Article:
When you are feeling run-down or if you are at the early onset of an upper respiratory tract infection, additional supplementation with echinacea, zinc or medicinal mushrooms can support a helpful immune response. Echinacea has been used traditionally in herbal medicine to shorten the duration of cold and flu symptoms.9 Zinc is a mineral which is needed for proper immune function & is crucial for the development and function of immune cells.10 Supplementing with zinc was found to reduce the duration of the common cold by 33% in a 2017 study.11 Mushrooms can be helpful in the immune response in part, due to their beta-glucan content. Beta-glucans are special polysaccharides found in the cell walls of mushrooms and yeasts such as Saccharomyces cerevisiae. Glucans are part of a group of biologically active natural molecules with immune-stimulating function.12

Your gut and immune system are deeply connected. The health of one system is dependent on the other. Therefore, it is crucial to maintain the health of your gut microbiome by eating a wide range of nutritious foods and by considering the appropriate immune and gut supporting supplements.

 

References  

  1. Cohen, Sandy. UCLA health. If you want to boost immunity, look to the gut. March 19, 2021. https://connect.uclahealth.org/2021/03/19/want-to-boost-immunity-look-to-the-gut/#:~:text=70%25%20of%20the%20immune%20system,diet%20affects%20the%20immune%20system.
  2. Zheng D, Liwinski T, Elinav E. Interaction between microbiota and immunity in health and disease. Cell research. 2020 Jun;30(6):492-506.
  3. Wiertsema SP, van Bergenhenegouwen J, Garssen J, Knippels LMJ. The Interplay between the Gut Microbiome and the Immune System in the Context of Infectious Diseases throughout Life and the Role of Nutrition in Optimizing Treatment Strategies. Nutrients. 2021 Mar 9;13(3):886. doi: 10.3390/nu13030886. PMID: 33803407; PMCID: PMC8001875.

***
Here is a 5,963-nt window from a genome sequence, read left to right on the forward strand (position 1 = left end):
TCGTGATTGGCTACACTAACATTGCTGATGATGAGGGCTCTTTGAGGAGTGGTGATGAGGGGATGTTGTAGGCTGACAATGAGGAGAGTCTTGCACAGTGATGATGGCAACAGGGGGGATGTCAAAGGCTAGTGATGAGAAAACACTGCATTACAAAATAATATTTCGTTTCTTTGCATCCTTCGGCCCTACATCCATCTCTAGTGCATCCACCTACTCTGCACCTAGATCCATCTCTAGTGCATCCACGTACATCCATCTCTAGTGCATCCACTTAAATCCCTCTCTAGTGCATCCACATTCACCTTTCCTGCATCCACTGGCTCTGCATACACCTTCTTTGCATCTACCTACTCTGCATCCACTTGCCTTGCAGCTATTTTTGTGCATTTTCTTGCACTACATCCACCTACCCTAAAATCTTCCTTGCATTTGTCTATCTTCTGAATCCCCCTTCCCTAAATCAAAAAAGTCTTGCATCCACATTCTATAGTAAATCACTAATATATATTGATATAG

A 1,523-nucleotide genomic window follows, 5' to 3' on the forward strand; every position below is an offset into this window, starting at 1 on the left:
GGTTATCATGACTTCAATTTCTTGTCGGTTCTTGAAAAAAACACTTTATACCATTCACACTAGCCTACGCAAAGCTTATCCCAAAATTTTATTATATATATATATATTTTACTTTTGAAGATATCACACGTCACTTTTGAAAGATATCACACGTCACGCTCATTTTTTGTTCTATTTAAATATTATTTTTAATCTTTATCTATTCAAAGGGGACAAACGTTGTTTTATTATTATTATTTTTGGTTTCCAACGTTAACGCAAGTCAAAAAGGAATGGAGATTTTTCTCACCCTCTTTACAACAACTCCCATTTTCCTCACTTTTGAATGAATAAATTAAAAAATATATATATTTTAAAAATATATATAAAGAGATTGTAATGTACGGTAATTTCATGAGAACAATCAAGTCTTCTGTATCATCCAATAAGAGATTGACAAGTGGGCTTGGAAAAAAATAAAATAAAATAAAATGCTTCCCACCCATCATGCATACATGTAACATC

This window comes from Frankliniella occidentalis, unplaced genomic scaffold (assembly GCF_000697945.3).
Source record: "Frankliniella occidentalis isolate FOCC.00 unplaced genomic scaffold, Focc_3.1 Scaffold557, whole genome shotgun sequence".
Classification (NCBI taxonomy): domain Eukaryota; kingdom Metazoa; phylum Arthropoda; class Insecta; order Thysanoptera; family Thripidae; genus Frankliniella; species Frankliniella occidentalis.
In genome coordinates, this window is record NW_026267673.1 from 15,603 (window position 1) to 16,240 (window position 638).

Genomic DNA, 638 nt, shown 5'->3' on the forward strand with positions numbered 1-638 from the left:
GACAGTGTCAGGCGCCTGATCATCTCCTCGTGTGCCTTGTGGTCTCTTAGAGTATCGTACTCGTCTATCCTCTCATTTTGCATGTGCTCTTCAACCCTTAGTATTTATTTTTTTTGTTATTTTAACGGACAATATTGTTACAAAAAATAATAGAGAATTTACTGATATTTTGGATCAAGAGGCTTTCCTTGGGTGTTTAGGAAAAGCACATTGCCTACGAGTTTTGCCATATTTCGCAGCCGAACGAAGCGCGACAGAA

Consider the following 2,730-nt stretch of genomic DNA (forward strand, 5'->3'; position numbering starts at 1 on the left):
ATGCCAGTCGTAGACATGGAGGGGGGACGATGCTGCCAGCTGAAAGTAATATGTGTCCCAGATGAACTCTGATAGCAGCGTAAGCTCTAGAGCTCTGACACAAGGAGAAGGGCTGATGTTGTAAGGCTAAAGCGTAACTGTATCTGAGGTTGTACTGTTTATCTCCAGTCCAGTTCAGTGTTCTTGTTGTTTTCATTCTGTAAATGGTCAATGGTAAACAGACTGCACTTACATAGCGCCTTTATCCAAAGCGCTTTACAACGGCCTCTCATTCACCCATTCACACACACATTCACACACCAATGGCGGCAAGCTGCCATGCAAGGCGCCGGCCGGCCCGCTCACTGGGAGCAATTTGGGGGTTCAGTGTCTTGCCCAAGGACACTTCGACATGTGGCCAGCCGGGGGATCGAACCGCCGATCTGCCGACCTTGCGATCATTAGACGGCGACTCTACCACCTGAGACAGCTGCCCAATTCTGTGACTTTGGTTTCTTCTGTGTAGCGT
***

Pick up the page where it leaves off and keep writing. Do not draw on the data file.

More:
4. Turner RB, Woodfolk JA, Borish L, Steinke JW, Patrie JT, Muehling LM, Lahtinen S, Lehtinen MJ. Effect of probiotic on innate inflammatory response and viral shedding in experimental rhinovirus infection–a randomised controlled trial. Beneficial microbes. 2017 Apr 26;8(2):207.
  5. Centers for Disease Control and Prevention. (2017, November 16). Only 1 in 10 adults get enough fruits or vegetables. Centers for Disease Control and Prevention. Retrieved January 26, 2022, from https://www.cdc.gov/media/releases/2017/p1116-fruit-vegetable-consumption.html
  6. Tabatabaeizadeh SA, Tafazoli N, Ferns GA, Avan A, Ghayour-Mobarhan M. Vitamin D, the gut microbiome and inflammatory bowel disease. Journal of research in medical sciences: the official journal of Isfahan University of Medical Sciences. 2018;23.
  7. Janz T, Pearson C. Vitamin D blood levels of Canadians. Statistics Canada Catalogue no. 82624-x. Accessed Nov 1, 2020 at: https://www150.statcan.gc.ca/n1/pub/82-624-x/2013001/article/11727-eng.htm
  8. Bucher, A., & White, N. (2016). Vitamin C in the Prevention and Treatment of the Common Cold. American journal of lifestyle medicine, 10(3), 181–183. https://doi.org/10.1177/1559827616629092
  9. Karsch-Völk, M., Barrett, B., & Linde, K. (2015). Echinacea for preventing and treating the common cold. JAMA, 313(6), 618. https://doi.org/10.1001/jama.2014.17145
  10. Science, M., Johnstone, J., Roth, D. E., Guyatt, G., & Loeb, M. (2012). Zinc for the treatment of the common cold: A systematic review and meta-analysis of randomized controlled trials. Canadian Medical Association Journal, 184(10). https://doi.org/10.1503/cmaj.111990
  11. Hemilä H. Zinc lozenges and the common cold: a meta-analysis comparing zinc acetate and zinc gluconate, and the role of zinc dosage. JRSM open. 2017 Apr;8(5):2054270417694291.
  12. kramienė D, Kondrotas A, Didžiapetrienė J, Kėvelaitis E. Effects of ß-glucans on the immune system. Medicina. 2007 Aug;43(8):597.